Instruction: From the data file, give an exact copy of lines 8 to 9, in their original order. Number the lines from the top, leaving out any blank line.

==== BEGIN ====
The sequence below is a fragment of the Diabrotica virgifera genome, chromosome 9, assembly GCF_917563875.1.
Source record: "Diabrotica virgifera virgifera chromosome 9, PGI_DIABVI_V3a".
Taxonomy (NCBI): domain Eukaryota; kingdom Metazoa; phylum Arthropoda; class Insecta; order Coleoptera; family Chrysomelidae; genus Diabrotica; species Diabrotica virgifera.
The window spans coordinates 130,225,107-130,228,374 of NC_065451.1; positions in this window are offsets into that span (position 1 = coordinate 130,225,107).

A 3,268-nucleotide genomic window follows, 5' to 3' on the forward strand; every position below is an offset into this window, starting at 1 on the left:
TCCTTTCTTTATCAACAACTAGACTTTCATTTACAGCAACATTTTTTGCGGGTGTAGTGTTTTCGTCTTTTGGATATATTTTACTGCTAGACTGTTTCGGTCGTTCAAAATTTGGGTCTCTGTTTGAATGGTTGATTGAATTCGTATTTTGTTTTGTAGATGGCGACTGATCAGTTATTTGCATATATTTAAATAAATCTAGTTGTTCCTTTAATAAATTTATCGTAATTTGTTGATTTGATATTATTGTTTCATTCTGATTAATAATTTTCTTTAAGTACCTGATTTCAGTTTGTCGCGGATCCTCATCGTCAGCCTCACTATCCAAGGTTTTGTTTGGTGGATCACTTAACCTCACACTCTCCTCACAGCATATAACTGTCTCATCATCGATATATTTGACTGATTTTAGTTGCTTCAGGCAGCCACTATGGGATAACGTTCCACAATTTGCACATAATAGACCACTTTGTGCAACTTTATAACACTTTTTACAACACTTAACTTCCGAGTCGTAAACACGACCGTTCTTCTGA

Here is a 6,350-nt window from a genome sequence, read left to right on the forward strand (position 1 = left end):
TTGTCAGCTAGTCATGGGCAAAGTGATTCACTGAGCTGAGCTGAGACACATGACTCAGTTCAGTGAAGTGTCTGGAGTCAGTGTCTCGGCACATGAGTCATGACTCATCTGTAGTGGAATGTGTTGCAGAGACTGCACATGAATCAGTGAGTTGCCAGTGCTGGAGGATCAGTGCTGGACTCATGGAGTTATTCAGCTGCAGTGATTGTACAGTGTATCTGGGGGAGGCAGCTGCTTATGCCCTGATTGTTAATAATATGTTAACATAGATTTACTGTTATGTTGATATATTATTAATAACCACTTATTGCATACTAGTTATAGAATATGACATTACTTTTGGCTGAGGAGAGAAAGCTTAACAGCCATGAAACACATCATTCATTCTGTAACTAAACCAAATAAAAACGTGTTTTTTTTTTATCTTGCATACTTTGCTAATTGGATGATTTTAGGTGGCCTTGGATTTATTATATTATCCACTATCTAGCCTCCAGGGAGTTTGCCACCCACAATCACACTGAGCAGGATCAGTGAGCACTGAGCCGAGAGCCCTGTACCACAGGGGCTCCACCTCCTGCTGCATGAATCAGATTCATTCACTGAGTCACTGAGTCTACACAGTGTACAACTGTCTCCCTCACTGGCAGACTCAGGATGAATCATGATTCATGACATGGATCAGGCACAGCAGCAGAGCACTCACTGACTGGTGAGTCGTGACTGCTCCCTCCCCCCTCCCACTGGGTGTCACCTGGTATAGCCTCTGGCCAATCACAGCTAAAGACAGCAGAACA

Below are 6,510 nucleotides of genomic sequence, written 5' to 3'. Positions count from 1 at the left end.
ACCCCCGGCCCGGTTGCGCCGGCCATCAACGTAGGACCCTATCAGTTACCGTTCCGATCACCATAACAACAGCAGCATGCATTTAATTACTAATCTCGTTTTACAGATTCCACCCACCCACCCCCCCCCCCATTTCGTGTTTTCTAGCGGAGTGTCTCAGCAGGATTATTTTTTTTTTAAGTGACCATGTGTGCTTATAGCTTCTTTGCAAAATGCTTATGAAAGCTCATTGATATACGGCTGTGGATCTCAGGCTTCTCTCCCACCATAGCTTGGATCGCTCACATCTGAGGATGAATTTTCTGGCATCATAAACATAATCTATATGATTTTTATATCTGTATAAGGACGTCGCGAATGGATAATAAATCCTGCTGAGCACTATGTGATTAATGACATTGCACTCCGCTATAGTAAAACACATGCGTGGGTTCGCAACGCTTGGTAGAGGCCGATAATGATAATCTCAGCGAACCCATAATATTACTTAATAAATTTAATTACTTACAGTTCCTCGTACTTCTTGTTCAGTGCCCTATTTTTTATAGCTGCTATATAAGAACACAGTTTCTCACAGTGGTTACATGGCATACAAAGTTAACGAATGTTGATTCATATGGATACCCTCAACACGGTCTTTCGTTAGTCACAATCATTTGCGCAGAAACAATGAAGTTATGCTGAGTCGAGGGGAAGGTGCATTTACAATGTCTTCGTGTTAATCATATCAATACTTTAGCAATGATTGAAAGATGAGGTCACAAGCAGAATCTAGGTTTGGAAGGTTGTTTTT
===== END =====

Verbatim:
TTGTCAGCTAGTCATGGGCAAAGTGATTCACTGAGCTGAGCTGAGACACATGACTCAGTTCAGTGAAGTGTCTGGAGTCAGTGTCTCGGCACATGAGTCATGACTCATCTGTAGTGGAATGTGTTGCAGAGACTGCACATGAATCAGTGAGTTGCCAGTGCTGGAGGATCAGTGCTGGACTCATGGAGTTATTCAGCTGCAGTGATTGTACAGTGTATCTGGGGGAGGCAGCTGCTTATGCCCTGATTGTTAATAATATGTTAACATAGATTTACTGTTATGTTGATATATTATTAATAACCACTTATTGCATACTAGTTATAGAATATGACATTACTTTTGGCTGAGGAGAGAAAGCTTAACAGCCATGAAACACATCATTCATTCTGTAACTAAACCAAATAAAAACGTGTTTTTTTTTTATCTTGCATACTTTGCTAATTGGATGATTTTAGGTGGCCTTGGATTTATTATATTATCCACTATCTAGCCTCCAGGGAGTTTGCCACCCACAATCACACTGAGCAGGATCAGTGAGCACTGAGCCGAGAGCCCTGTACCACAGGGGCTCCACCTCCTGCTGCATGAATCAGATTCATTCACTGAGTCACTGAGTCTACACAGTGTACAACTGTCTCCCTCACTGGCAGACTCAGGATGAATCATGATTCATGACATGGATCAGGCACAGCAGCAGAGCACTCACTGACTGGTGAGTCGTGACTGCTCCCTCCCCCCTCCCACTGGGTGTCACCTGGTATAGCCTCTGGCCAATCACAGCTAAAGACAGCAGAACA

Below are 6,510 nucleotides of genomic sequence, written 5' to 3'. Positions count from 1 at the left end.